Divorce Puts Women at Risk of Losing Health Insurance, Study FindsLast Updated: November 16, 2012. Many who were dependent on husbands' plans find it hard to pay for coverage on their own.
FRIDAY, Nov. 16 (HealthDay News) -- As if marriage break-ups aren't already difficult enough, each year in the United States about 115,000 women lose their private health insurance after a divorce, researchers say.
And women's overall insurance coverage remains lower for more than two years after divorce, the new study found.
For the study, University of Michigan researchers analyzed national data from 1996 through 2007 on women aged 26 to 64. The findings are published in the December issue of the Journal of Health and Social Behavior.
"Given that approximately 1 million divorces occur each year in the U.S., and that many women get health coverage through their husbands, the impact is quite substantial," lead author Bridget Lavelle, a Ph.D. candidate in public policy and sociology, said in a university news release.
She and her colleagues also found that about 65,000 U.S. women a year lose all health insurance coverage in the months following divorce. Many of these women are unable to keep private coverage because they no longer qualify as dependents under their husbands' health insurance plans, or they have difficulty paying premiums for other types of private insurance.
And although divorced women often experience financial hardship, they may not be eligible for Medicaid or other public insurance, the researchers explained.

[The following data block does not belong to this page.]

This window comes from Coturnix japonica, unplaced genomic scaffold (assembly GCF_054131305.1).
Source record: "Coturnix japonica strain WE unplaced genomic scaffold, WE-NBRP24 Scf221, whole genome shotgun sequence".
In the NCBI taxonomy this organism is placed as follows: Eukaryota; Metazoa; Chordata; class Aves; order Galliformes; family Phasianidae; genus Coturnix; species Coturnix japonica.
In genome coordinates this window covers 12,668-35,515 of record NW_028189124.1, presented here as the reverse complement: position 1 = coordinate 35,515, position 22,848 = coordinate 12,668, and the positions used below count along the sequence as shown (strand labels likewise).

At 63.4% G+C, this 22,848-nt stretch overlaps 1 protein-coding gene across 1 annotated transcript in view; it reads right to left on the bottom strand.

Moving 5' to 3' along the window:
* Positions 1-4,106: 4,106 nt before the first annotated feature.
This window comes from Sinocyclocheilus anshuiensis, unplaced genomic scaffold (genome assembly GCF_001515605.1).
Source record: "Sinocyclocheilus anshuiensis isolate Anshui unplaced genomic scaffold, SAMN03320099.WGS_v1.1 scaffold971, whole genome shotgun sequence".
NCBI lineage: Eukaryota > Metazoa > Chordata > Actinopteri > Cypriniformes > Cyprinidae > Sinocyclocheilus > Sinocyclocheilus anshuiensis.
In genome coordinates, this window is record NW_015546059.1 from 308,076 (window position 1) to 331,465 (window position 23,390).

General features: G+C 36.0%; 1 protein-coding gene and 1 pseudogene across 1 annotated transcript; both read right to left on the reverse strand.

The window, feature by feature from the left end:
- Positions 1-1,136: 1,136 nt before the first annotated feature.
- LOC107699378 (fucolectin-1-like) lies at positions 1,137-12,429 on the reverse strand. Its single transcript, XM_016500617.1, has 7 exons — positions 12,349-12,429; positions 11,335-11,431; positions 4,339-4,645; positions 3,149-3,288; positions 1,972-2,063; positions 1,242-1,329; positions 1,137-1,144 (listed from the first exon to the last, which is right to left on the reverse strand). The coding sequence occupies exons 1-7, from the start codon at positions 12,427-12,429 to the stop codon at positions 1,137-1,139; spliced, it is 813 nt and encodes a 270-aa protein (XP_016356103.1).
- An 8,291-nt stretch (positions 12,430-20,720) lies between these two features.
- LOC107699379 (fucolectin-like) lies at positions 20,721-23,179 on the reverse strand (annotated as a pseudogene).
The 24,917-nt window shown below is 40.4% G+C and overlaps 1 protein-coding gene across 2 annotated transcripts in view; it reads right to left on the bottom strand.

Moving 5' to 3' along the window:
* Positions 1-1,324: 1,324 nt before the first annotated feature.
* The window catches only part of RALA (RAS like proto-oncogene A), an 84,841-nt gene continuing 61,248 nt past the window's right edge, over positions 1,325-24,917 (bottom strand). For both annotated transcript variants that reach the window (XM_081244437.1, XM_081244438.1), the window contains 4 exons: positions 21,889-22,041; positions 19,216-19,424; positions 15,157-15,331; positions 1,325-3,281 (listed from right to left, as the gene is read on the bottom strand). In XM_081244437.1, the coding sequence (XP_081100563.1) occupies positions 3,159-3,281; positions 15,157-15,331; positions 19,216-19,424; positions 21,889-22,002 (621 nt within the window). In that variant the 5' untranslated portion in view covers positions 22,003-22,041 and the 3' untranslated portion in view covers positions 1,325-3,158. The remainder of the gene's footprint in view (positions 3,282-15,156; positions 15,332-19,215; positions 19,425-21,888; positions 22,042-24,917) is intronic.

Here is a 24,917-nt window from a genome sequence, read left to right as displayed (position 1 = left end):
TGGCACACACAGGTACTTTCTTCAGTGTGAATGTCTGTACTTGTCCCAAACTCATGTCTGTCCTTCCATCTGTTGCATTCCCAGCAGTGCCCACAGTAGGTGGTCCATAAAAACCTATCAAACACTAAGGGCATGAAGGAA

Nearly one-quarter of women who were insured as dependents on their husband's employer-based coverage are uninsured six months after divorce, the investigators found. And even though women with their own employer-based coverage are less likely than other women to lose coverage after a divorce (11 percent versus 17 percent), financial difficulties may make it hard for them to be able to afford their share of the employer-based coverage.
"Women in moderate-income families face the greatest loss of insurance coverage," Lavelle said. "They are more likely than higher-income women to lose private coverage and they have less access than lower-income women to public safety-net insurance programs."
Full-time work and education can help protect women from losing health insurance after divorce, but many jobs don't provide health insurance coverage, the researchers noted.
"It remains to be seen how effective the Affordable Care Act will be in remedying the problem of insurance loss after divorce, but the law has provisions that may help substantially," the study authors concluded.
The Affordable Care Act, which was signed into law by President Barack Obama in 2010, aims to improve the U.S. health care system by increasing access to health coverage for Americans. The ACA is scheduled to go into full effect in 2014.
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SOURCE: University of Michigan, news release, Nov. 12, 2012